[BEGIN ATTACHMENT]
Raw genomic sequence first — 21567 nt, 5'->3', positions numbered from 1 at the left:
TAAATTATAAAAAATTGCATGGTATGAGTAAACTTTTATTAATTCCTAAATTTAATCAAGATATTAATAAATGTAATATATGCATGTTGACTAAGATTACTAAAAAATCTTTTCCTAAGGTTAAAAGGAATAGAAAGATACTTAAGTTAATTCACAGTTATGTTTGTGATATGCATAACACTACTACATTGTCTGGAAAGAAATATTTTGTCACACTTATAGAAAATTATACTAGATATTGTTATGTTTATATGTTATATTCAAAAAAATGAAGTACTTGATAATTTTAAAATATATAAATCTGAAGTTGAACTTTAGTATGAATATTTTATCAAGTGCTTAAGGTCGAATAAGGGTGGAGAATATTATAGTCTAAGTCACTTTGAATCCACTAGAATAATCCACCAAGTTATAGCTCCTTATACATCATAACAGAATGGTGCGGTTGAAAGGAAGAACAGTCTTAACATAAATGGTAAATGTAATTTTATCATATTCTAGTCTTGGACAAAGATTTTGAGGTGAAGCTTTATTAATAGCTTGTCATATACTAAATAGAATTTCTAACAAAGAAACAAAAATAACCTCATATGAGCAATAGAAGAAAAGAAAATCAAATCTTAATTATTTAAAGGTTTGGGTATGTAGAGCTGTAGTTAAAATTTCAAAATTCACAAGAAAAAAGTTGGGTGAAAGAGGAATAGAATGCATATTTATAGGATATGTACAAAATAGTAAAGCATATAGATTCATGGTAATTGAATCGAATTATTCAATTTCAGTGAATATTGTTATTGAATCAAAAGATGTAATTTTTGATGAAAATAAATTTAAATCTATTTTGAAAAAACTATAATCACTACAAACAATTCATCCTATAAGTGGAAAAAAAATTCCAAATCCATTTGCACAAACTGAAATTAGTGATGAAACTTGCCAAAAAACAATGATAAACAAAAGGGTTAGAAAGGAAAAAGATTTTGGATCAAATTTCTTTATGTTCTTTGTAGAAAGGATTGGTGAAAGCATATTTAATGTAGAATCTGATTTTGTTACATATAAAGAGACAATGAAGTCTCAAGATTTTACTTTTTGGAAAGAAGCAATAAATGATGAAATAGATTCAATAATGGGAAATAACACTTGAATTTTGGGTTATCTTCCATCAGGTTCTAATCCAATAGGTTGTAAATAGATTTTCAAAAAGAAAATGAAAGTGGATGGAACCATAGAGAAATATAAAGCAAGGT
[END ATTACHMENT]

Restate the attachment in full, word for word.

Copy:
Raw genomic sequence first — 21567 nt, 5'->3', positions numbered from 1 at the left:
TAAATTATAAAAAATTGCATGGTATGAGTAAACTTTTATTAATTCCTAAATTTAATCAAGATATTAATAAATGTAATATATGCATGTTGACTAAGATTACTAAAAAATCTTTTCCTAAGGTTAAAAGGAATAGAAAGATACTTAAGTTAATTCACAGTTATGTTTGTGATATGCATAACACTACTACATTGTCTGGAAAGAAATATTTTGTCACACTTATAGAAAATTATACTAGATATTGTTATGTTTATATGTTATATTCAAAAAAATGAAGTACTTGATAATTTTAAAATATATAAATCTGAAGTTGAACTTTAGTATGAATATTTTATCAAGTGCTTAAGGTCGAATAAGGGTGGAGAATATTATAGTCTAAGTCACTTTGAATCCACTAGAATAATCCACCAAGTTATAGCTCCTTATACATCATAACAGAATGGTGCGGTTGAAAGGAAGAACAGTCTTAACATAAATGGTAAATGTAATTTTATCATATTCTAGTCTTGGACAAAGATTTTGAGGTGAAGCTTTATTAATAGCTTGTCATATACTAAATAGAATTTCTAACAAAGAAACAAAAATAACCTCATATGAGCAATAGAAGAAAAGAAAATCAAATCTTAATTATTTAAAGGTTTGGGTATGTAGAGCTGTAGTTAAAATTTCAAAATTCACAAGAAAAAAGTTGGGTGAAAGAGGAATAGAATGCATATTTATAGGATATGTACAAAATAGTAAAGCATATAGATTCATGGTAATTGAATCGAATTATTCAATTTCAGTGAATATTGTTATTGAATCAAAAGATGTAATTTTTGATGAAAATAAATTTAAATCTATTTTGAAAAAACTATAATCACTACAAACAATTCATCCTATAAGTGGAAAAAAAATTCCAAATCCATTTGCACAAACTGAAATTAGTGATGAAACTTGCCAAAAAACAATGATAAACAAAAGGGTTAGAAAGGAAAAAGATTTTGGATCAAATTTCTTTATGTTCTTTGTAGAAAGGATTGGTGAAAGCATATTTAATGTAGAATCTGATTTTGTTACATATAAAGAGACAATGAAGTCTCAAGATTTTACTTTTTGGAAAGAAGCAATAAATGATGAAATAGATTCAATAATGGGAAATAACACTTGAATTTTGGGTTATCTTCCATCAGGTTCTAATCCAATAGGTTGTAAATAGATTTTCAAAAAGAAAATGAAAGTGGATGGAACCATAGAGAAATATAAAGCAAGGT